I have been burned by toilet room layouts repeatedly.
Back in the day BADA (Before ADA) a single occupancy toilet room layout was 4.5’ x 4.5' (20.25 SF) or maybe 2.5’ x 6’ (15 SF!). You could easily fit a 5-fixture toilet room in 8’ x 11' (88 SF).
As times changed, it became harder and harder to fit everything into the space it “ought” to take - the hours wasted trying to fit 10# in a 5# container!
The problem arose over and over because I allocated too little space in the earliest phases. By the time I started to work out the toilet room layout in detail, what with the usual encroachments, all sorts of things had to be re-designed to make the toilet room work.
Look at my crude sketch to see what I mean. The post ADA toilet room layout is 228 SF. Pre ADA is 108 SF. Post ADA you need more than twice the area for each toilet room. (Don't think that I have anything against ADA. I don’t. 90% of ADA is an improvement. My story here is about the learning curve required to reset expectations.)
MY TOILET ROOM RULE OF THUMB
Eventually, enough was enough. I took a look at what I needed to change about my approach to toilet rooms. The TOILET ROOM RULE OF THUMB was born.
In the Schematic Design Phase allow 3’ / fixture plus 5’ for H/C stalls and 7'4" for entrance maneuverability X 14' width. These are enclosing dimensions that include wall thicknesses, screen partition thicknesses and plumbing chases. This area is sacred from here on. Adding space is encouraged. In the ADA world, toilet rooms cannot be too large.
If more than 6 fixtures are required, increase the room’s width to 18’ and place sinks opposite the water closets or urinals. Getting privacy is more difficult with fixtures on both sides of the room in this toilet room layout so you may need a screen wall at the entrance. Add 3' to the length. Large toilet rooms take up a lot of space, but some occupancy types, especially Assembly, need it.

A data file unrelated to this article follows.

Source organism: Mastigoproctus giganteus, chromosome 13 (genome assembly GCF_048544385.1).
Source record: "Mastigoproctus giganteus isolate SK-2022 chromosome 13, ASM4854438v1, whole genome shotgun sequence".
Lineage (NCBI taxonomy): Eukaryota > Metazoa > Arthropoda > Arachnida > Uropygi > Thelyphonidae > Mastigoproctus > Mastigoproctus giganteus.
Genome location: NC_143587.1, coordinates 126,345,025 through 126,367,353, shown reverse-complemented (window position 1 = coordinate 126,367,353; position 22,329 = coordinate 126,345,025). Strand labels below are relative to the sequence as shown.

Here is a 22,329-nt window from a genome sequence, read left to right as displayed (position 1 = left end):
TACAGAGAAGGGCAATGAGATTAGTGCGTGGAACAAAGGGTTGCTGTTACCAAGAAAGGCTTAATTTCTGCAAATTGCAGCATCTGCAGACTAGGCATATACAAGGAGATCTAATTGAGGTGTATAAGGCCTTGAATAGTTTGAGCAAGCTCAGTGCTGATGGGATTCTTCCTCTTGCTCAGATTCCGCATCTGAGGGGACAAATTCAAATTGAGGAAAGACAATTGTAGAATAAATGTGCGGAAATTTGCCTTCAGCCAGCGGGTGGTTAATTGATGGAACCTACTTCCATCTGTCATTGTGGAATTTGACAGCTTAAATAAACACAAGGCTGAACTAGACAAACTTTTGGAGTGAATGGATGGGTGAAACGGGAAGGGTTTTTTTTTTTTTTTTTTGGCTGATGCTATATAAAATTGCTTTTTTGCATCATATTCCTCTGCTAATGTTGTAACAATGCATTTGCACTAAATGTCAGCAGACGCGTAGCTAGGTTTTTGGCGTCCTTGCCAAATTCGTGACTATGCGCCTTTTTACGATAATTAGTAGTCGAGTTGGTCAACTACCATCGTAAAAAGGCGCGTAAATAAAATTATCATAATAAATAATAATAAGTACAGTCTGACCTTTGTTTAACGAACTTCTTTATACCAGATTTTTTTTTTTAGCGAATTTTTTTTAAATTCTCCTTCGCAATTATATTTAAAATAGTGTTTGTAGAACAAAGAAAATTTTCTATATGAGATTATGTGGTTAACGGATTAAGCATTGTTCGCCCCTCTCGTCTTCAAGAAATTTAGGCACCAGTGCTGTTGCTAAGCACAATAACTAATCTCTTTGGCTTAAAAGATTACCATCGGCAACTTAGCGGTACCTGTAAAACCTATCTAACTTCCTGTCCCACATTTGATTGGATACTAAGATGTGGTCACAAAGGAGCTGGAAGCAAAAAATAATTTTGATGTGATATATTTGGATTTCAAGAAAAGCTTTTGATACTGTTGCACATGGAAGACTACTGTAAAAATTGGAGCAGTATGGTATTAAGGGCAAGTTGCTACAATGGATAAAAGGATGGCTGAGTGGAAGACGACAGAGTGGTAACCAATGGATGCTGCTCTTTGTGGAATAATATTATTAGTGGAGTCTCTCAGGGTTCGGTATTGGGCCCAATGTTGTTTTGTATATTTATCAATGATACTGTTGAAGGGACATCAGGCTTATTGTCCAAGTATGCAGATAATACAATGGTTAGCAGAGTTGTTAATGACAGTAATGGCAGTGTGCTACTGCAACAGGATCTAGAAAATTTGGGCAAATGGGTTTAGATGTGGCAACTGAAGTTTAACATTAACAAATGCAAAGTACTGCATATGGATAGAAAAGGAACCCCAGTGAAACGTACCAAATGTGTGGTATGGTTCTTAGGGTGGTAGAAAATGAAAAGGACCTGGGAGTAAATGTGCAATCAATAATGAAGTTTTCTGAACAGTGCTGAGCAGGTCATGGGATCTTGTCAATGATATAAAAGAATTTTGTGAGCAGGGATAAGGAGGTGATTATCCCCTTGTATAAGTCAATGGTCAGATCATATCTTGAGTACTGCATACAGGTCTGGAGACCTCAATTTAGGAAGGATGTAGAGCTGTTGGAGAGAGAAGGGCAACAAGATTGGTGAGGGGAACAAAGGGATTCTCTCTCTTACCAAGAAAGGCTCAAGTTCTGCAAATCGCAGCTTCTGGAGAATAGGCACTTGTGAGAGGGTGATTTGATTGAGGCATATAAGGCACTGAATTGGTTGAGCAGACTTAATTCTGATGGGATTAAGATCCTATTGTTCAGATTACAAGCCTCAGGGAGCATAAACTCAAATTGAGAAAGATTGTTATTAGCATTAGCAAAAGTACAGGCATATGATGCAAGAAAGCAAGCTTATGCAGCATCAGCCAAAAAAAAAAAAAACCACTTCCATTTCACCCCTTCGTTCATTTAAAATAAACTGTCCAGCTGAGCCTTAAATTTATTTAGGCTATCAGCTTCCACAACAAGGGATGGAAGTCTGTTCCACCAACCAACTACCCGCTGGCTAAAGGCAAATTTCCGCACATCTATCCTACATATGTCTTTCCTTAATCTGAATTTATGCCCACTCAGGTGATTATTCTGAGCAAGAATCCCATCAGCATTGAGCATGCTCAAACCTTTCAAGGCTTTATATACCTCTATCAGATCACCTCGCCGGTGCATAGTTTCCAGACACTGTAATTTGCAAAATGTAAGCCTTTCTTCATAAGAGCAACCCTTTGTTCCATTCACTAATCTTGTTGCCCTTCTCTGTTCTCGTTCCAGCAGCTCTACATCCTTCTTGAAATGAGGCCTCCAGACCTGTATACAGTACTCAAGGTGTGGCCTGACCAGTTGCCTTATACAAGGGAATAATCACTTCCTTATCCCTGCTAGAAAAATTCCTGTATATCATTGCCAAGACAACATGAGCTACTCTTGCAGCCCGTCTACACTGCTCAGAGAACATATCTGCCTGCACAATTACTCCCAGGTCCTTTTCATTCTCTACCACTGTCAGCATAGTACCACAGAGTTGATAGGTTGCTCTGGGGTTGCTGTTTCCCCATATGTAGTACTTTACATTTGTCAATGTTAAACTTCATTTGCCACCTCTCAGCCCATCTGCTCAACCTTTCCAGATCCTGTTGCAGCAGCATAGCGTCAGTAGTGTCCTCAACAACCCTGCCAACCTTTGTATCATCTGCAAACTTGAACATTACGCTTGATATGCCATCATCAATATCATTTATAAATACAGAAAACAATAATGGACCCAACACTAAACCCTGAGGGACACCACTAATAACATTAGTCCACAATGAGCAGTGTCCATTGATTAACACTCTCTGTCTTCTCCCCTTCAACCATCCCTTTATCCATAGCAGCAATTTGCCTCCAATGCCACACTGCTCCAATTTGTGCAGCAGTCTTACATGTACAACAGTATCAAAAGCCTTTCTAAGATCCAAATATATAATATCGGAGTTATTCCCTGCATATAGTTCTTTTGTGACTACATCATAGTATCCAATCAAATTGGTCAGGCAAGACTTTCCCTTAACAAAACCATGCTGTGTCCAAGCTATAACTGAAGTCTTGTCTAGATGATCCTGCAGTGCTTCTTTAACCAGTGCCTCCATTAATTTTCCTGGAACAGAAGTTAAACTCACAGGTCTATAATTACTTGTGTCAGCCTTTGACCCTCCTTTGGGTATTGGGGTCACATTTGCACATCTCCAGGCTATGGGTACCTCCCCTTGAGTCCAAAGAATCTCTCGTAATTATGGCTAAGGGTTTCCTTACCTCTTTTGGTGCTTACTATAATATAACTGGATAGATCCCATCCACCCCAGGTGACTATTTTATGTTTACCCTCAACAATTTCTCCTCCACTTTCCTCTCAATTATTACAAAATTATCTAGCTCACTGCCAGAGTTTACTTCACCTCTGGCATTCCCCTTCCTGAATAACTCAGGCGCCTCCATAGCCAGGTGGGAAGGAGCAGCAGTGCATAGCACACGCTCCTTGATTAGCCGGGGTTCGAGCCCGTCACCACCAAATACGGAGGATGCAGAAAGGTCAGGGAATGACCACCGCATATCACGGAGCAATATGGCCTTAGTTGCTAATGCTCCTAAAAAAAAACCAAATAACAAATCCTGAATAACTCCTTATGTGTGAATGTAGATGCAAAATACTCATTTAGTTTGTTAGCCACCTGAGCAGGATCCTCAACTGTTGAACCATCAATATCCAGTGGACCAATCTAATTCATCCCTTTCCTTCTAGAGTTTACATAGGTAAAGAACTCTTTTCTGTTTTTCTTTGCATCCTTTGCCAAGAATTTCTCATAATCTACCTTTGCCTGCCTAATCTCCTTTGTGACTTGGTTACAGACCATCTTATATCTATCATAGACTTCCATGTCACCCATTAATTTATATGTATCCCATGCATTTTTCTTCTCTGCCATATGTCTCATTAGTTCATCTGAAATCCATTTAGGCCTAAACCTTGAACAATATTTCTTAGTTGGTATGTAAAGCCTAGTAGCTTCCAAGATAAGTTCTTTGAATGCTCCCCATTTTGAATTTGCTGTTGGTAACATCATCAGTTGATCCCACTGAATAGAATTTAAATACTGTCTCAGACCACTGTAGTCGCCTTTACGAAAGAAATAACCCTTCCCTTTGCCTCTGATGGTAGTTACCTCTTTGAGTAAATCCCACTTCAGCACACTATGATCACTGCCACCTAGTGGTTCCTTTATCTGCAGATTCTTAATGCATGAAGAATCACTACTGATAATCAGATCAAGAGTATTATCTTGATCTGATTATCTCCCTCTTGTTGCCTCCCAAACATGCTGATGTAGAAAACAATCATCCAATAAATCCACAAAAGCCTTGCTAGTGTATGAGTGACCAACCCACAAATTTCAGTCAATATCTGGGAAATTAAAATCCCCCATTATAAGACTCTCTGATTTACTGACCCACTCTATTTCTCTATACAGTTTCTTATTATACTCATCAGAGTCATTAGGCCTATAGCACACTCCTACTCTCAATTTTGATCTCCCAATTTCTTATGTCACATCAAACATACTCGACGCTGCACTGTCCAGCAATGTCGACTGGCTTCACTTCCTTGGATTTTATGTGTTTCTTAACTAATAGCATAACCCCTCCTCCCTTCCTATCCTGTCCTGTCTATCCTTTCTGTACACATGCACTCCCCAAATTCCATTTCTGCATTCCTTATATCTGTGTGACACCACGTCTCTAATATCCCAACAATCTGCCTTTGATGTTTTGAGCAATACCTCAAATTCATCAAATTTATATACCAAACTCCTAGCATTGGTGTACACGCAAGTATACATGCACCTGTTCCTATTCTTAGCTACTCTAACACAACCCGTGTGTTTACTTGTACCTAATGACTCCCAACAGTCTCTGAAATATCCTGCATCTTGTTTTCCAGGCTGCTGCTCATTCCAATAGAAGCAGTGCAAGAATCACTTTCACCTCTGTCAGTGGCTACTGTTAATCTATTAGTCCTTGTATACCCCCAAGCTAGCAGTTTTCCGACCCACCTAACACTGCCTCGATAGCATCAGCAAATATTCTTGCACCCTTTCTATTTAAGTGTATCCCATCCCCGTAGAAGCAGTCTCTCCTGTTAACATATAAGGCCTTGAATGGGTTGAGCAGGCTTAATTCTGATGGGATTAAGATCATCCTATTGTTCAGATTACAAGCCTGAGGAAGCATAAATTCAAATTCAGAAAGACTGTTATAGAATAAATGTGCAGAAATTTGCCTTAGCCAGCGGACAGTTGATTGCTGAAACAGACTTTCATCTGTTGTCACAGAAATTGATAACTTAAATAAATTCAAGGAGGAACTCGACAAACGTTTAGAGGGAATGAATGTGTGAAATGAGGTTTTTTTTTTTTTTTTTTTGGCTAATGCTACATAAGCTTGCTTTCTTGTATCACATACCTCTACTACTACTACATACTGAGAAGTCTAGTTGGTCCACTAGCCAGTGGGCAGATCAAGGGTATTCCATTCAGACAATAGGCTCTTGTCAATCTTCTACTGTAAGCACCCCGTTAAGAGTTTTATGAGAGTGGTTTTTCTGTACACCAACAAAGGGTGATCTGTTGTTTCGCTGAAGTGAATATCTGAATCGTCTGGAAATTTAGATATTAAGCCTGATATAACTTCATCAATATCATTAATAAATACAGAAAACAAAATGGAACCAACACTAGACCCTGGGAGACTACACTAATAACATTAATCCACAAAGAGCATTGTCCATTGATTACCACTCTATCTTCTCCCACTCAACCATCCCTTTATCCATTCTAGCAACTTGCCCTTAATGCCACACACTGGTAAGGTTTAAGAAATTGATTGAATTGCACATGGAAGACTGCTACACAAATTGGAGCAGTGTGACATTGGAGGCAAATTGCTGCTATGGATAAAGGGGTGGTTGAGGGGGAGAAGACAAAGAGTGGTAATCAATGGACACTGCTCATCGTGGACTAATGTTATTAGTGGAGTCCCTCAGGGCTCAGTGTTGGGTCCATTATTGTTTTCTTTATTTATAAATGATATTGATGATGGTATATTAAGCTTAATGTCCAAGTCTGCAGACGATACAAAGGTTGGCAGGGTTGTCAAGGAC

Other considerations for toilet room layouts.Determining the required fixture count is often found in a Plumbing Code rather than the building code. The state may also have more stringent dimensional requirements than ADA. Make sure to check this out early in SD. Drinking fountains can also create issues with ADA clearances. And while you are working on toilet room layouts, give a thought to the Ideal Janitor’s Closet, which should also be larger than you might think. Actually, stairs fall into the category as well. Here's my rule-of-thumb for stairs.
Nowadays ALL toilet rooms must be accessible. Single occupancy rooms at 8’ x 8’ enclosing dimensions actually take slightly less space, provide more privacy, can be placed more conveniently around the building and eliminate toilet compartments. You basically give up the ’core’ concept when you use this toilet room concept; and all occupancies are not candidates for this approach. Another plus for single occupancy toilet rooms is that two master designs, one with a vanity and one with a sink, solve most of your ’potty’ problems.
Toilet Rooms are a leading candidate for a standard set of details - plans, elevations, reflected ceiling plans. Select different finishes, but only change the master to improve it further.